Tag Archives: Globalisation

Irish Whiskey is growing up – Musings on Bacardi’s proposed takeover of Teeling

The proposed Bacardi takeover of Teeling Whiskey Distillery in Dublin marks the future global growth of Irish Whiskey.

No longer seen as a minor backwater of whiskey – Ireland is now poised to become a threat to the dominance of Scotch in the world of whiskey.

The monies, marketing & reach this requires is beyond what a relatively small Irish Distillery can cope with & abilities only a multinational player can provide.

I welcome this latest development as an inevitable consequence of the growing demand & attractiveness of Irish Whiskey.

I also welcome this development as it provides added competition to the almost monopolistic like presence Jameson has previously played in the category.

Jameson – it must be noted – has been owned by French based multinational Pernod-Ricard since 1988 & often appears to be above any form of criticism within Irish Whiskey circles.

Teeling’s takeover follows in the footsteps of Paddy’s going to US based multinational Sazerac, Tullamore to Scottish based Grants, Kilbeggan to Beam & later Japanese conglomerate Suntory, with Roe already owned by giant Diageo & Bushmills by tequila company Jose Cuervo.

You either want Irish Whiskey to be a growing global player – or to be a small, elitist & pricey backwater for a select band of aficionados.

I’m for playing globally.

Sláinte

All photos author’s own.

Business Post article on Teeling takeover here.

Spirits Business history of Jameson here.

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Cockland Gold, Blend, 38.1%

Despite the comic name – this is a genuine whisky from Brazil.

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Brazilian whisky in an Irish glass. c/othewhiskeynut

It can be read as a cheap wordplay on ‘Escócsia’  – the Portuguse for Scotland.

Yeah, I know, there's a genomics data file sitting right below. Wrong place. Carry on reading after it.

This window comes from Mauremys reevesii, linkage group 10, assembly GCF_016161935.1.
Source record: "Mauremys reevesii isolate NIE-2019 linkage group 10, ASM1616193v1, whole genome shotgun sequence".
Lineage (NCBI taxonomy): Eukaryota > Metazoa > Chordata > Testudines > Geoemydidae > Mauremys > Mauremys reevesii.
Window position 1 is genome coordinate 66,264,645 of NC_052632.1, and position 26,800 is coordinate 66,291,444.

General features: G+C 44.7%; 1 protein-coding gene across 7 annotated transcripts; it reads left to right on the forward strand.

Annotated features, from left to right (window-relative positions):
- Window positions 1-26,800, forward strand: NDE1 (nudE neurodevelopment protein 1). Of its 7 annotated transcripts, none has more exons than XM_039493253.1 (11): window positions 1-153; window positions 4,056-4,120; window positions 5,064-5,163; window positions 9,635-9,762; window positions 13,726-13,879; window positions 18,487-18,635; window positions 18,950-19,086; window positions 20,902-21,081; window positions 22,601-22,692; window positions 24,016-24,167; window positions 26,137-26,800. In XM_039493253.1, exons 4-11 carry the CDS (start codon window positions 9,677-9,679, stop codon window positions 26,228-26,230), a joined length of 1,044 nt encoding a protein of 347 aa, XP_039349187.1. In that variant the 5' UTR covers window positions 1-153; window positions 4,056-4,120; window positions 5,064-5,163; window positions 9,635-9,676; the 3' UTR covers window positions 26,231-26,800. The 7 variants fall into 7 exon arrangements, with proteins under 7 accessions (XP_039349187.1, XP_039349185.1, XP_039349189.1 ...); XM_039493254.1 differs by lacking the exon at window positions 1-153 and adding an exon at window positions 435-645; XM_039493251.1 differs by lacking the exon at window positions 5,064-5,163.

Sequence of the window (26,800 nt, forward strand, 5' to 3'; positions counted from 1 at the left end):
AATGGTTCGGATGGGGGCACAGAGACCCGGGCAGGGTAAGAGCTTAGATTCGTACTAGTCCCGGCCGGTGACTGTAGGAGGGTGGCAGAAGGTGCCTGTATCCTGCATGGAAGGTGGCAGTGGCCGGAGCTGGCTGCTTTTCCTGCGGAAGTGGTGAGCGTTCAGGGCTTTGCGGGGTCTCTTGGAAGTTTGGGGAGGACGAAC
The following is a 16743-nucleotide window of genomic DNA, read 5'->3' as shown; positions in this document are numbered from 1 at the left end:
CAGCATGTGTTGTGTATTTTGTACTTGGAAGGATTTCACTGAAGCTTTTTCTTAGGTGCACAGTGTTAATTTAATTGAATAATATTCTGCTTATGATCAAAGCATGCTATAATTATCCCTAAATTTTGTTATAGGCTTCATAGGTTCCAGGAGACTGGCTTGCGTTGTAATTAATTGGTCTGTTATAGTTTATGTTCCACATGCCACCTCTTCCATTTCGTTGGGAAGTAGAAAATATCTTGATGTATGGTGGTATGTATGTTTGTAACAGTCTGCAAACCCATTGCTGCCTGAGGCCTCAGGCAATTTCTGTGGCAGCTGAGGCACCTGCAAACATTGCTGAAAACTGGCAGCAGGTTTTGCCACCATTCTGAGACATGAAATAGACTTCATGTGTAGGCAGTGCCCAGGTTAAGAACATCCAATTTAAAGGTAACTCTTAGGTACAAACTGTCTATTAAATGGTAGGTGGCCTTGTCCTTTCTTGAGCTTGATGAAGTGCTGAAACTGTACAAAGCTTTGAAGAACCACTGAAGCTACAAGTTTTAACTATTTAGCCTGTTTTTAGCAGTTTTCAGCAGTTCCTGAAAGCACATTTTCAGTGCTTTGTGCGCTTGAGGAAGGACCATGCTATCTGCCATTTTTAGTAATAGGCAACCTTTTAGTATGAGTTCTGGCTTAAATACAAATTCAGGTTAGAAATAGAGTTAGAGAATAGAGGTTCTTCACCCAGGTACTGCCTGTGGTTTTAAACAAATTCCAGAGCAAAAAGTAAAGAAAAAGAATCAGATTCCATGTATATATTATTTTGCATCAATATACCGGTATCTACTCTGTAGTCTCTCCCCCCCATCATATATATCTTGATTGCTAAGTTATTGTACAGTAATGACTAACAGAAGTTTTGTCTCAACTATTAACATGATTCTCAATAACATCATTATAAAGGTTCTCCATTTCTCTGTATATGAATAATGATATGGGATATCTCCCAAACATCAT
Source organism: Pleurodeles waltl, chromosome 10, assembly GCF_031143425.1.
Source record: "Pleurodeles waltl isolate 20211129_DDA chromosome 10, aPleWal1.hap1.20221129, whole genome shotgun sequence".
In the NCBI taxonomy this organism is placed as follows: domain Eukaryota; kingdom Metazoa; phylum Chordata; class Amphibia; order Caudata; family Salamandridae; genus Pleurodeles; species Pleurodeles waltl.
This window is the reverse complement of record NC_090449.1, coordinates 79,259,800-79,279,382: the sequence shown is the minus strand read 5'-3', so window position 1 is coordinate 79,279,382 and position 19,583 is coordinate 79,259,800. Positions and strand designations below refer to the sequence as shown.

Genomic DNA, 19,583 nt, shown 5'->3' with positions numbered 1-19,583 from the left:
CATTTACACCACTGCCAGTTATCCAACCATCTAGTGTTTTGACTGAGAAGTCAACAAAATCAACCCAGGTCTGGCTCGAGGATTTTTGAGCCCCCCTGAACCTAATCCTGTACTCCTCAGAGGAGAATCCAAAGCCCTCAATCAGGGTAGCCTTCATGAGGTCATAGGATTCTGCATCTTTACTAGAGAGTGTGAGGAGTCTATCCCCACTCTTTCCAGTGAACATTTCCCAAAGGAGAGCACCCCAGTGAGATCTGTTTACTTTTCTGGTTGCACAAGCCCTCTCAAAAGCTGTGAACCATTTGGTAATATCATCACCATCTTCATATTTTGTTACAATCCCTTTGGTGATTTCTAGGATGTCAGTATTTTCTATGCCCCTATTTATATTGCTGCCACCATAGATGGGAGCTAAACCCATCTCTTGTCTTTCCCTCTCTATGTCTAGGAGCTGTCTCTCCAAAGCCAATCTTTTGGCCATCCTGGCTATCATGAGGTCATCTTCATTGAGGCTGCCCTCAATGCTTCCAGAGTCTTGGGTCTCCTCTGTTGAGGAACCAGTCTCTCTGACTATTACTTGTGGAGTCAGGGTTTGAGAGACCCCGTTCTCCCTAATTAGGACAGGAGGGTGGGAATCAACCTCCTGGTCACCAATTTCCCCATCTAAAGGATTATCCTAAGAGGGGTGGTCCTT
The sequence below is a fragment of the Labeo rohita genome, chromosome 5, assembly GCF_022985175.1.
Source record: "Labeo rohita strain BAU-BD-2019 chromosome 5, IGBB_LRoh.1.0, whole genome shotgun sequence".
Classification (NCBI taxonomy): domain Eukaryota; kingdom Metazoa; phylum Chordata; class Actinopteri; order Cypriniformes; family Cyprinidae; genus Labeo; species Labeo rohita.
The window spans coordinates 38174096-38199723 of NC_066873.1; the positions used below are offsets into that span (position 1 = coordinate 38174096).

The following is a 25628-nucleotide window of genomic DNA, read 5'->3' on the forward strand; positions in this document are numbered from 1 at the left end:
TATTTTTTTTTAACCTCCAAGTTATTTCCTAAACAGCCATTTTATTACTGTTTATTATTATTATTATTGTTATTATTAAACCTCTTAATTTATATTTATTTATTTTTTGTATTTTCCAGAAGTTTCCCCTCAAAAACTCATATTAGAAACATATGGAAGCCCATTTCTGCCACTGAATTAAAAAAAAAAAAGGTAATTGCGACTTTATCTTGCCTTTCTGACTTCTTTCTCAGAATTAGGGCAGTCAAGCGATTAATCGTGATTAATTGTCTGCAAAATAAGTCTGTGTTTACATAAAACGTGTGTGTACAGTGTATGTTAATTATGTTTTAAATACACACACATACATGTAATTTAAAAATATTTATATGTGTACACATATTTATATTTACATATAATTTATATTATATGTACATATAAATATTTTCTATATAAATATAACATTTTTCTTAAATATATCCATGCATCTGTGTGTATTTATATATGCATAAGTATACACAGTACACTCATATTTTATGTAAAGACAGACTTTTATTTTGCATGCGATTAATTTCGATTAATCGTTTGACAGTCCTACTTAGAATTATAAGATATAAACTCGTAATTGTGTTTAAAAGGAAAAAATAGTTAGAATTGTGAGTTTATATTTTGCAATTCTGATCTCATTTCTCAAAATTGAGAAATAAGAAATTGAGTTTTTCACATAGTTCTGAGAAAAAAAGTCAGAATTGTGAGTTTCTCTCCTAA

Or perhaps a wry dig – depending on your point of view – regarding the latest incumbent of 10 Downing St & Brexit affairs.

Scottish whisky is so dependent on export sales that when Brazil sneezed due to an economic downturn – Scotch sales worldwide dipped.

Cockland – like many similar products – probably contains Scottish whisky in it’s makeup – along with locally produced spirits.

There wasn’t too many surprises when I cracked this one open.

The golden colour is resplendent of added caramel – noted on the back label.

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Enough information? c/othewhiskeynut

A soft caramel nose with a hint of butterscotch malt.

A smooth, easy, light – even honeyed palate – slipped down gently with a slowly growing pleasant heat.

The roll out of Brexit has more depth & complexity to it than Cockland Whisky – although both display the interconnectivity of the globalisation of trade within their make up.

And whilst I can enjoy the gentle heat at the end of Cockland – I’m not sure if the finale of Brexit will be as delightful.

Sláinte

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